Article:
With the Fujian coast at its center, this book reveals the intellectual, migratory and gendered relationships that tied Fijian to the Chinese imperial domain and to its overseas networks. This Fujian study also offers ways to analyze local histories of late imperial China from a more global perspective. Based on a wide range of sources, such as business contracts, legal documents, women’s writings, and folksongs,
Migrating Fujianese elucidates China’s southeast coast and its migration patterns. Examining this multi-ethnic migrant community through the lens of ethnicity shows the complex operation of linked chain migration (overseas male emigration and overland family migration by the ethnic She people) and its impact on the gender relations and family strategies of the coastal people. The study argues that examination of Fujianese migration through the lenses of gender and ethnicity is crucial to understanding the relationship between the flow of people and the society nourishing that flow.
Guotong Li, Ph.D. (2007), University of California, Davis, is Associate Professor of History at California State University, Long Beach. She is the author of
In Quest of Immortality: Women’s Education in Late Imperial China (2014, in Chinese).
List of Illustrations xi
Part 1: Fujianese Coastal Society in the Context of Qing Rule 1 Lobbying at the Court: The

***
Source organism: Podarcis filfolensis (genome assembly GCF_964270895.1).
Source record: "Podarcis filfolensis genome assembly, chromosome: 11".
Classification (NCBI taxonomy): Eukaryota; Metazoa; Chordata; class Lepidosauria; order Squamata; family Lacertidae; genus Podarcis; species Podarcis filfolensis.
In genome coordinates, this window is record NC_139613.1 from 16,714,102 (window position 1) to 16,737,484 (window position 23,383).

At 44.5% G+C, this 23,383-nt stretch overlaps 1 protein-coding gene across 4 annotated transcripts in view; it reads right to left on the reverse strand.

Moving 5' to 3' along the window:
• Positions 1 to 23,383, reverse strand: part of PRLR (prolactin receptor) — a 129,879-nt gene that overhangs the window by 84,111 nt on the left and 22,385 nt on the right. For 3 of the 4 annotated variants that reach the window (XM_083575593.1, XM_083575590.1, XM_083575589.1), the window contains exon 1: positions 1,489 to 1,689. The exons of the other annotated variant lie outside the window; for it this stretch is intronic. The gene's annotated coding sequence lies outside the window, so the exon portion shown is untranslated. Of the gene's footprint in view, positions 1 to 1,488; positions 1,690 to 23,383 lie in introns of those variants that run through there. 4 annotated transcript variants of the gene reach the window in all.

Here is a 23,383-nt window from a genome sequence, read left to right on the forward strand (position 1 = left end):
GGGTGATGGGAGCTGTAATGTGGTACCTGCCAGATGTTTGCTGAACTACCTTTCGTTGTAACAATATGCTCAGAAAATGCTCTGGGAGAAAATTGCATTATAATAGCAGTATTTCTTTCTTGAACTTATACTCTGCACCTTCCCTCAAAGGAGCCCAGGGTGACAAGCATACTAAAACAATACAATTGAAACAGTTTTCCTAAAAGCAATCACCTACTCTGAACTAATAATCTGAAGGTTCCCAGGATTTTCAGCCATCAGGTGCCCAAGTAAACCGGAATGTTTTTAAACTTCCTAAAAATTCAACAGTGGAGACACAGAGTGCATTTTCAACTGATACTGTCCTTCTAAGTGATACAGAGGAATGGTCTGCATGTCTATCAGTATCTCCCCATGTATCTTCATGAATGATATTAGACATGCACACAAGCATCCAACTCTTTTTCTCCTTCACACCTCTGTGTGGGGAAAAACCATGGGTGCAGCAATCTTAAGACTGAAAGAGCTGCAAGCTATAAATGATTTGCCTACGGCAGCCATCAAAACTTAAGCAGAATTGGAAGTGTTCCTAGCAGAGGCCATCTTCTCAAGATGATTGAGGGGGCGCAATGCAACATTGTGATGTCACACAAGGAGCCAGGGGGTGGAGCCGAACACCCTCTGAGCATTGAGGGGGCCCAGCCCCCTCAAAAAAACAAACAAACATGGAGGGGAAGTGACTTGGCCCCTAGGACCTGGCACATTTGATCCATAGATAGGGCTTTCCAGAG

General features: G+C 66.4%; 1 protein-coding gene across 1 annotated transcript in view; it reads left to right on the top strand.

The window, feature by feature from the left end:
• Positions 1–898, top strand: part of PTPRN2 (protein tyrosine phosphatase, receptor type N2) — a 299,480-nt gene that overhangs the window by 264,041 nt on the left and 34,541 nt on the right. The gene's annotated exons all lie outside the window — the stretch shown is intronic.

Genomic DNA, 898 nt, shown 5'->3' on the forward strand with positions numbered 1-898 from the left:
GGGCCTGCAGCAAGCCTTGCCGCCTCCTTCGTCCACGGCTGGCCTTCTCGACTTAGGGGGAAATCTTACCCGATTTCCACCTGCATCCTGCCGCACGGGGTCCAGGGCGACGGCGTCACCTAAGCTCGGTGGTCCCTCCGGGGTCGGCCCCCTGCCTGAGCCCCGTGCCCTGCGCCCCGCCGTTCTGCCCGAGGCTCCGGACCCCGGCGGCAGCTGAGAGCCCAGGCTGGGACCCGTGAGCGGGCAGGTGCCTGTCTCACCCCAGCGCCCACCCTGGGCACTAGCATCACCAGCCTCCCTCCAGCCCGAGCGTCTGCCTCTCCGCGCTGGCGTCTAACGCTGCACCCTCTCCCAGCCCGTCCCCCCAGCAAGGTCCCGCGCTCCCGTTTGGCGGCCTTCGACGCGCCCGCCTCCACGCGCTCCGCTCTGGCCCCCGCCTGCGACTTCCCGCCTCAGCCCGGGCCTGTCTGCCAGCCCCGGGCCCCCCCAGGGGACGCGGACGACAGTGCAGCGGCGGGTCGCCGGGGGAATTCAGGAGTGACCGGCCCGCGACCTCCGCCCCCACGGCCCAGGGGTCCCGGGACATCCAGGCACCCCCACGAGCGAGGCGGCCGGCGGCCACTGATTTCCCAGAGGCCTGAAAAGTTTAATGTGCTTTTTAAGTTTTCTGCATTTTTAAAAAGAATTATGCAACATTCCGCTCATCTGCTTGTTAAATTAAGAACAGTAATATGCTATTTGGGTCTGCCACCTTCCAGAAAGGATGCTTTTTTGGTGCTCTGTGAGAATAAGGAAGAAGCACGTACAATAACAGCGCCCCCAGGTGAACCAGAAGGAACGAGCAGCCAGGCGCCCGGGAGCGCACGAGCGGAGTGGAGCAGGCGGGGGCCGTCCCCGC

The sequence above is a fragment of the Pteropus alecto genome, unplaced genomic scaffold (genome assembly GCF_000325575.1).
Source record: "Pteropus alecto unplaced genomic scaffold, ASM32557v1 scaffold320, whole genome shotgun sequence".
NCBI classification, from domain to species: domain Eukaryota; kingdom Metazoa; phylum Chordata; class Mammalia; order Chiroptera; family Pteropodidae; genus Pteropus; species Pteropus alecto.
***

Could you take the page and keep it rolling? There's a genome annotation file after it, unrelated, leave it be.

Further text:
Minxue (Fujian Learning) Network 19
2 Transforming Customs: Ethnicity and Gender in the Imperial Civilizing Project 40
3 Piracy Plots: Marine Predators in the Interregional Trade Network 53
Part 2: Great Families at Home and on the Road 4 Competing for Local Influence: Leading Families in Zhangpu County 79
5 Imagining the Empire: Fujian
Guixiu (Genteel Ladies) at Home and on the Road 108
6 Sharing the Story: Imagination across Boundaries in the
Lychee Mirror 131
Part 3: Overland and Overseas Migration 7 Survival Strategies: Gender, Ethnicity, and Kinship 155
8 Going Overseas: Remittances and Letters across the Ocean 177
Conclusion: Fujian in the Maritime World 198
Guixiu Poems Cited in Chapter 5 207
All interested in the history of late imperial China, and it reaches beyond area studies to engage with global studies of gender, ethnic and kinship networks as they apply to mobility and migration during the early modern period.